District Court, Cedar City Department The Honorable John J.
Walton No. 151500169
Matthew D. Carling, Attorney for Appellant.
F. Garrett and Chad E. Dotson, Attorneys for Appellee.
Kate A. Toomey authored this Opinion, in which Judges Gregory
K. Orme and David N. Mortensen concurred.
At the conclusion of a bench trial, Ernest Robert Miller was
convicted of lewdness involving a child, a class A
misdemeanor, for stepping out of his front door naked from
the waist down, with his genitals partially exposed, to
receive a newspaper from a twelve-year-old boy (Victim).
Miller appeals, arguing that the evidence was insufficient to
establish that his actions occurred in a public place or
under circumstances such that Miller should have known his
actions were likely to cause affront or alarm. We affirm.
Victim worked for a newspaper company delivering newspapers
to various customers in Cedar City, including
Miller. Miller had previously requested that
Victim place Miller's newspaper on his front porch. One
morning, as Victim approached the front door to deliver the
newspaper, Miller emerged and walked out onto the porch.
Victim was startled to see that, although Miller was wearing
a shirt, he was not wearing pants or underwear, partially
exposing his genitals. Miller did not appear to have an
erection. Victim "tried to look him in the face, "
handed Miller the newspaper, and left. He reported the
incident to his parents, and his father contacted the police.
A police detective interviewed Miller, and Miller told the
detective that he was out of town at the time. He
"[d]enied any knowledge of the incident, saying that it
never happened." Nevertheless, Miller was charged with
lewdness involving a child, a class A misdemeanor,
see Utah Code Ann. § 76-9-702.5(1) (LexisNexis
Supp. 2016), and the case proceeded to a bench trial.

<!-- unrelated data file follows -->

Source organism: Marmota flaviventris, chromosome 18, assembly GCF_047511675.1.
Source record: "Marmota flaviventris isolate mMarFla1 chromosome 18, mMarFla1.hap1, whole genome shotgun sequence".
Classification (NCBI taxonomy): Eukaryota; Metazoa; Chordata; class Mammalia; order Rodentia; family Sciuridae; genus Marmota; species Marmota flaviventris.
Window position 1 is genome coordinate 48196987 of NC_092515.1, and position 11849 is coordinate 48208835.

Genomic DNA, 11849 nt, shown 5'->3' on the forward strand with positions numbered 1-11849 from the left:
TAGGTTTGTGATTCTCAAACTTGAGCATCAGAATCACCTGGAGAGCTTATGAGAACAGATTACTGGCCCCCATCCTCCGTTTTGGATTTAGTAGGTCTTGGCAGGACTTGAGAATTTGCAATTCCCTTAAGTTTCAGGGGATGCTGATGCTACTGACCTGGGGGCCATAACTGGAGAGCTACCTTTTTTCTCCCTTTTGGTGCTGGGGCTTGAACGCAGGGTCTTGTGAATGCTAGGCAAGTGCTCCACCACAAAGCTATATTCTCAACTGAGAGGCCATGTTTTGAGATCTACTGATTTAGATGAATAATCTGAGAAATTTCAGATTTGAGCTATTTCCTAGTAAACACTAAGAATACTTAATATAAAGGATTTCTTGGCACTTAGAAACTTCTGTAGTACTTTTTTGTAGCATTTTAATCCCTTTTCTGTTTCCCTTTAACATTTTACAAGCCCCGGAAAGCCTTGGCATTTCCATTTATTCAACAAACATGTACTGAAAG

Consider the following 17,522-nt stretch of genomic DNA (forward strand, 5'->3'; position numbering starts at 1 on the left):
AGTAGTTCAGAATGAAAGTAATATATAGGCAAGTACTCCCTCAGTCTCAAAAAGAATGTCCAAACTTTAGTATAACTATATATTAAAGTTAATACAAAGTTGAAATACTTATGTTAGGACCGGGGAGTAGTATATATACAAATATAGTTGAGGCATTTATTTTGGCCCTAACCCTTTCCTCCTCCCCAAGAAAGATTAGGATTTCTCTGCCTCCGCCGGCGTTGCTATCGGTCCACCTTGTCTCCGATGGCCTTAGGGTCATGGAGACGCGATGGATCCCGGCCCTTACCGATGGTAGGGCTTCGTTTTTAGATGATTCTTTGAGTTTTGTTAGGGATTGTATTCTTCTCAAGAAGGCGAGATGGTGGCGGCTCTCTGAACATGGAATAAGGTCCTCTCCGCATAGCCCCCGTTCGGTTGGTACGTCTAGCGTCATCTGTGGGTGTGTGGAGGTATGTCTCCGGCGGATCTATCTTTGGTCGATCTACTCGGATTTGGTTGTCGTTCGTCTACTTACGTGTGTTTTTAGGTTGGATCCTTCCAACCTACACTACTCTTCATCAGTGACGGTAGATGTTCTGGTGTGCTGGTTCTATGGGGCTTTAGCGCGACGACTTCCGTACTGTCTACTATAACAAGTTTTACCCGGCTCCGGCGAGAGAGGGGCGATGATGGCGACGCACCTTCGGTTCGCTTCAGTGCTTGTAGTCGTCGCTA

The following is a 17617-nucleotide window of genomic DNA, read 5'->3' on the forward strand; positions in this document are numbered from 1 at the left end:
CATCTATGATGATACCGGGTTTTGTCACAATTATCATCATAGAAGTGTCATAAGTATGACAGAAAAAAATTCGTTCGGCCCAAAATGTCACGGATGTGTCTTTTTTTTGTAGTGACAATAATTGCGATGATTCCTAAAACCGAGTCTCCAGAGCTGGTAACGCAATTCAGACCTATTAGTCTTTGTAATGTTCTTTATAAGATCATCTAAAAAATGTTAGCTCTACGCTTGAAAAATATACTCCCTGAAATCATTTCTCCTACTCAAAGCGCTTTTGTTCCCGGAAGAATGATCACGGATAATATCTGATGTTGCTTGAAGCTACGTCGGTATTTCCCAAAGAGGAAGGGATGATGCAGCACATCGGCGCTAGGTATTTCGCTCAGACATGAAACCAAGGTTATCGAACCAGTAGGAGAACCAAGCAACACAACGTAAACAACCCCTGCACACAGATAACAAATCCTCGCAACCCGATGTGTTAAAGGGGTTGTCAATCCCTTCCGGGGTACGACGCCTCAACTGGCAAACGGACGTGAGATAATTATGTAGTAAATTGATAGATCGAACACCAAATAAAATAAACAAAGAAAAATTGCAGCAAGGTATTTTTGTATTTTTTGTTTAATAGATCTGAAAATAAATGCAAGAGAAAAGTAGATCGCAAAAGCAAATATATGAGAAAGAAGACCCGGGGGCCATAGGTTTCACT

At trial, Miller testified he pays one dollar to each person
who delivers his newspaper and asks that it be placed on his
porch. He further testified that on the day in question,
Victim "knocked on my door, rang the doorbell, knocked
on the door, rang the doorbell." Miller went to answer
the door. He acknowledged that he was not wearing pants when
he encountered Victim but disputed that he exited the house.
He added, "Why would I step outside naked? That's
ridiculous." Instead, he testified, he concealed himself
behind his front door and only reached his arm outside to
take the paper from Victim. According to Miller, his body was
not exposed at all, and Victim "never saw a
At the close of the State's evidence, Miller moved to
dismiss the case on the basis that the State had not met its
burden of proof. Miller's counsel argued that
Miller's front porch "is a private place and . . .
he was just quickly going to the door and this would not meet
the elements, here." The trial court denied the motion,
determining that Miller's porch was "either a public
place, or . . . in the alternative, . . . that there [was]
sufficient evidence that the circumstances were such that a
person would know that they were likely to cause affront or
At the conclusion of trial, Miller renewed the motion to
dismiss, which the trial court again denied. It found
Victim's testimony credible and Miller's testimony
"wholly incredible on many fronts": "Mr.
Miller's statement, or his testimony, makes no sense and
. . . it's something that's made up after the fact to
try and cover up something that Mr. Miller did." The
court found Victim "was alarmed by [the incident]"
and "did the right thing by reporting it." The
court convicted Miller and sentenced him to 364 days in jail,
suspending 274 days of the sentence,  and this appeal ensued.
"When reviewing a bench trial for sufficiency of
evidence, we must sustain the trial court's judgment
unless it is against the clear weight of the evidence, or if
the appellate court otherwise reaches a definite and firm
conviction that a mistake has been made." State v.
Larsen, 2000 UT App 106, ¶ 10, 999 P.2d 1252
(citation and internal quotation marks omitted). We may
reverse only "when it is apparent that there is not
sufficient competent evidence as to each element of the crime
charged." State v. Boyd, 2001 UT 30, ¶ 13,
25 P.3d 985 (citation and internal quotation marks omitted).
Utah Code section 76-9-702.5 criminalizes certain conduct in
the presence of a child, and it provides in relevant part:
(1) A person is guilty of lewdness involving a child if the
person . . . intentionally or knowingly does any of the
following to, or in the presence of, a child ...